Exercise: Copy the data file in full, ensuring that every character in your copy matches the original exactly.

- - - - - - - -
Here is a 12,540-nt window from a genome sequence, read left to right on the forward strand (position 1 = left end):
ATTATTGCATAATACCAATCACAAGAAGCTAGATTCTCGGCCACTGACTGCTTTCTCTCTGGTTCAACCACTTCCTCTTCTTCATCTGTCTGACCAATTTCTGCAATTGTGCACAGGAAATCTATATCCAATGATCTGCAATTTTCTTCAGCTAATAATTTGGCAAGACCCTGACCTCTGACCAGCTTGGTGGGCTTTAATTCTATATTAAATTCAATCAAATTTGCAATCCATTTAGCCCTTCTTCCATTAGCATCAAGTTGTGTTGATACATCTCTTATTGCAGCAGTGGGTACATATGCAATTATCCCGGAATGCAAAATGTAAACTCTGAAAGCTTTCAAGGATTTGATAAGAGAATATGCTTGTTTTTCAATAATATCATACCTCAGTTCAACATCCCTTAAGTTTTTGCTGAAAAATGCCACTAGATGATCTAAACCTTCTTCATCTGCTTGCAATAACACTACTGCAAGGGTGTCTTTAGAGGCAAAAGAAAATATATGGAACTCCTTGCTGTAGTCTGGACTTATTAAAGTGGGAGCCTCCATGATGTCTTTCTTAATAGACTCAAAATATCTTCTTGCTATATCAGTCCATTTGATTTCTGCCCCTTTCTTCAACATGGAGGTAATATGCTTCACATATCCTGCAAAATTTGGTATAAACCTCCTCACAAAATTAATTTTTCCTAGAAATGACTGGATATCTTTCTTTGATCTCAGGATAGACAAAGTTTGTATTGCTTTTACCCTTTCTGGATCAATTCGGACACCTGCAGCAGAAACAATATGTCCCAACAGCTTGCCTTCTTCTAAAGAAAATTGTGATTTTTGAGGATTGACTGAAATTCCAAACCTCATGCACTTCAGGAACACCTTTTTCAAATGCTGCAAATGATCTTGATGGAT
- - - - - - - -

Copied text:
Here is a 12,540-nt window from a genome sequence, read left to right on the forward strand (position 1 = left end):
ATTATTGCATAATACCAATCACAAGAAGCTAGATTCTCGGCCACTGACTGCTTTCTCTCTGGTTCAACCACTTCCTCTTCTTCATCTGTCTGACCAATTTCTGCAATTGTGCACAGGAAATCTATATCCAATGATCTGCAATTTTCTTCAGCTAATAATTTGGCAAGACCCTGACCTCTGACCAGCTTGGTGGGCTTTAATTCTATATTAAATTCAATCAAATTTGCAATCCATTTAGCCCTTCTTCCATTAGCATCAAGTTGTGTTGATACATCTCTTATTGCAGCAGTGGGTACATATGCAATTATCCCGGAATGCAAAATGTAAACTCTGAAAGCTTTCAAGGATTTGATAAGAGAATATGCTTGTTTTTCAATAATATCATACCTCAGTTCAACATCCCTTAAGTTTTTGCTGAAAAATGCCACTAGATGATCTAAACCTTCTTCATCTGCTTGCAATAACACTACTGCAAGGGTGTCTTTAGAGGCAAAAGAAAATATATGGAACTCCTTGCTGTAGTCTGGACTTATTAAAGTGGGAGCCTCCATGATGTCTTTCTTAATAGACTCAAAATATCTTCTTGCTATATCAGTCCATTTGATTTCTGCCCCTTTCTTCAACATGGAGGTAATATGCTTCACATATCCTGCAAAATTTGGTATAAACCTCCTCACAAAATTAATTTTTCCTAGAAATGACTGGATATCTTTCTTTGATCTCAGGATAGACAAAGTTTGTATTGCTTTTACCCTTTCTGGATCAATTCGGACACCTGCAGCAGAAACAATATGTCCCAACAGCTTGCCTTCTTCTAAAGAAAATTGTGATTTTTGAGGATTGACTGAAATTCCAAACCTCATGCACTTCAGGAACACCTTTTTCAAATGCTGCAAATGATCTTGATGGAT